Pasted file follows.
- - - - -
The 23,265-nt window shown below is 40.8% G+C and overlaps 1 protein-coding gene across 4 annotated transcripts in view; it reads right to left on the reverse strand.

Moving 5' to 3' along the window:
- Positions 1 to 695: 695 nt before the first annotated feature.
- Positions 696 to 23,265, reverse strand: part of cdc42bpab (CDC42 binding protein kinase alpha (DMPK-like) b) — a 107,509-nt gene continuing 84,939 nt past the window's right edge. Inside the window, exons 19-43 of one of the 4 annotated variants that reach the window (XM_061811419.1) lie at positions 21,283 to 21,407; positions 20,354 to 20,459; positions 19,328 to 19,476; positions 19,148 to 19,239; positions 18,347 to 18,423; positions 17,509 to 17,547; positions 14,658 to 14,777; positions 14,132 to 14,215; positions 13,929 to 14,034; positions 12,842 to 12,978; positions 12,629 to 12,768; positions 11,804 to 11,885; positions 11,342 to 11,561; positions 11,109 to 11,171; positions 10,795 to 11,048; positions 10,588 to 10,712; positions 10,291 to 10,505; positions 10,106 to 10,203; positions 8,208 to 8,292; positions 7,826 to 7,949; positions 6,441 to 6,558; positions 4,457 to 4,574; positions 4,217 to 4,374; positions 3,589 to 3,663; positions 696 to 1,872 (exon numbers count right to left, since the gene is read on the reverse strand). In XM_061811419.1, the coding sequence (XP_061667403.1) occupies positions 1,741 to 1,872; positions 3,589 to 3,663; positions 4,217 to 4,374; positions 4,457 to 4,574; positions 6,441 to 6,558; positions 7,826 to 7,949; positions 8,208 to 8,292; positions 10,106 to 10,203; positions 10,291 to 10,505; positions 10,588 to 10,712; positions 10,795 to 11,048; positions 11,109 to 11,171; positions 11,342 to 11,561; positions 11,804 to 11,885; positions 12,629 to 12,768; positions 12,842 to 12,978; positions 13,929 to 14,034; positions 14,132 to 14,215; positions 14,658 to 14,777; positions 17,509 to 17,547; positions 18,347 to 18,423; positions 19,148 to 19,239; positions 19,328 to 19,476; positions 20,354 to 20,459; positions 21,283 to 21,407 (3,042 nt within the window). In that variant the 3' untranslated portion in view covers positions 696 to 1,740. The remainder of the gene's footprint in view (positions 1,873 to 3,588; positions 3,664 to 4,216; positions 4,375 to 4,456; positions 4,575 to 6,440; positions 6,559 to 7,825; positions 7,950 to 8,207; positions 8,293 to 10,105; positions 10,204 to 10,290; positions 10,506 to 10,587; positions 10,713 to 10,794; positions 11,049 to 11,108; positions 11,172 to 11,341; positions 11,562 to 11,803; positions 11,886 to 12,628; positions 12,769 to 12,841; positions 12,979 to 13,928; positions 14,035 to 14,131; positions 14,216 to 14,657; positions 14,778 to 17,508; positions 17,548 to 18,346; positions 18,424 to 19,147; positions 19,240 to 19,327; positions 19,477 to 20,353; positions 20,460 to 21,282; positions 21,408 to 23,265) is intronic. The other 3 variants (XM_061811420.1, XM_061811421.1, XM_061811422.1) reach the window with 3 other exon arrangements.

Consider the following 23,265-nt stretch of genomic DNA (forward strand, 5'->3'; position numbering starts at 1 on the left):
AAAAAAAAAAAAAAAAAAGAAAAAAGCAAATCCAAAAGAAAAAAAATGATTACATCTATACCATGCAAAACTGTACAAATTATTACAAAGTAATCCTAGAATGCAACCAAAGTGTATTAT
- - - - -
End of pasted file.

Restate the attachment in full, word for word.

The 23,265-nt window shown below is 40.8% G+C and overlaps 1 protein-coding gene across 4 annotated transcripts in view; it reads right to left on the reverse strand.

Moving 5' to 3' along the window:
- Positions 1 to 695: 695 nt before the first annotated feature.
- Positions 696 to 23,265, reverse strand: part of cdc42bpab (CDC42 binding protein kinase alpha (DMPK-like) b) — a 107,509-nt gene continuing 84,939 nt past the window's right edge. Inside the window, exons 19-43 of one of the 4 annotated variants that reach the window (XM_061811419.1) lie at positions 21,283 to 21,407; positions 20,354 to 20,459; positions 19,328 to 19,476; positions 19,148 to 19,239; positions 18,347 to 18,423; positions 17,509 to 17,547; positions 14,658 to 14,777; positions 14,132 to 14,215; positions 13,929 to 14,034; positions 12,842 to 12,978; positions 12,629 to 12,768; positions 11,804 to 11,885; positions 11,342 to 11,561; positions 11,109 to 11,171; positions 10,795 to 11,048; positions 10,588 to 10,712; positions 10,291 to 10,505; positions 10,106 to 10,203; positions 8,208 to 8,292; positions 7,826 to 7,949; positions 6,441 to 6,558; positions 4,457 to 4,574; positions 4,217 to 4,374; positions 3,589 to 3,663; positions 696 to 1,872 (exon numbers count right to left, since the gene is read on the reverse strand). In XM_061811419.1, the coding sequence (XP_061667403.1) occupies positions 1,741 to 1,872; positions 3,589 to 3,663; positions 4,217 to 4,374; positions 4,457 to 4,574; positions 6,441 to 6,558; positions 7,826 to 7,949; positions 8,208 to 8,292; positions 10,106 to 10,203; positions 10,291 to 10,505; positions 10,588 to 10,712; positions 10,795 to 11,048; positions 11,109 to 11,171; positions 11,342 to 11,561; positions 11,804 to 11,885; positions 12,629 to 12,768; positions 12,842 to 12,978; positions 13,929 to 14,034; positions 14,132 to 14,215; positions 14,658 to 14,777; positions 17,509 to 17,547; positions 18,347 to 18,423; positions 19,148 to 19,239; positions 19,328 to 19,476; positions 20,354 to 20,459; positions 21,283 to 21,407 (3,042 nt within the window). In that variant the 3' untranslated portion in view covers positions 696 to 1,740. The remainder of the gene's footprint in view (positions 1,873 to 3,588; positions 3,664 to 4,216; positions 4,375 to 4,456; positions 4,575 to 6,440; positions 6,559 to 7,825; positions 7,950 to 8,207; positions 8,293 to 10,105; positions 10,204 to 10,290; positions 10,506 to 10,587; positions 10,713 to 10,794; positions 11,049 to 11,108; positions 11,172 to 11,341; positions 11,562 to 11,803; positions 11,886 to 12,628; positions 12,769 to 12,841; positions 12,979 to 13,928; positions 14,035 to 14,131; positions 14,216 to 14,657; positions 14,778 to 17,508; positions 17,548 to 18,346; positions 18,424 to 19,147; positions 19,240 to 19,327; positions 19,477 to 20,353; positions 20,460 to 21,282; positions 21,408 to 23,265) is intronic. The other 3 variants (XM_061811420.1, XM_061811421.1, XM_061811422.1) reach the window with 3 other exon arrangements.

Consider the following 23,265-nt stretch of genomic DNA (forward strand, 5'->3'; position numbering starts at 1 on the left):
AAAAAAAAAAAAAAAAAAGAAAAAAGCAAATCCAAAAGAAAAAAAATGATTACATCTATACCATGCAAAACTGTACAAATTATTACAAAGTAATCCTAGAATGCAACCAAAGTGTATTAT